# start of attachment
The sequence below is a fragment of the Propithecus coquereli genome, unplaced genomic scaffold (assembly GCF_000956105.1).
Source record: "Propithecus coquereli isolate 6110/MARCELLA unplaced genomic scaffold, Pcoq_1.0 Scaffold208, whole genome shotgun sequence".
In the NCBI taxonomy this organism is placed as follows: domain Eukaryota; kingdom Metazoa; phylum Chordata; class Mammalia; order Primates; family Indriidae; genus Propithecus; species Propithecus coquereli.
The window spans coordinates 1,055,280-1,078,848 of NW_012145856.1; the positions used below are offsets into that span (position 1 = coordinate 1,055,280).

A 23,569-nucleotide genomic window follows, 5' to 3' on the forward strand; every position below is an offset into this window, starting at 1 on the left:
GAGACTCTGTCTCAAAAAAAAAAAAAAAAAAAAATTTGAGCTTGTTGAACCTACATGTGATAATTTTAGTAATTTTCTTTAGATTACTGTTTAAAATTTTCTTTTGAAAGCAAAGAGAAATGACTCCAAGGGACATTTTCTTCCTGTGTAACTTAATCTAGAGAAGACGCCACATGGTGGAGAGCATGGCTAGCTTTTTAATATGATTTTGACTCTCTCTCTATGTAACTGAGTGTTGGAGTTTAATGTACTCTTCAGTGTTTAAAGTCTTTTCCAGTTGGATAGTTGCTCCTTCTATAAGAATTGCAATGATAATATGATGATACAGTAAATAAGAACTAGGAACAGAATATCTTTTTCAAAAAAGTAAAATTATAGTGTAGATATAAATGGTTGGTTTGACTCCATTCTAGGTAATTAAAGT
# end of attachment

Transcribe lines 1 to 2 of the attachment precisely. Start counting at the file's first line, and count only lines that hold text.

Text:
The sequence below is a fragment of the Propithecus coquereli genome, unplaced genomic scaffold (assembly GCF_000956105.1).
Source record: "Propithecus coquereli isolate 6110/MARCELLA unplaced genomic scaffold, Pcoq_1.0 Scaffold208, whole genome shotgun sequence".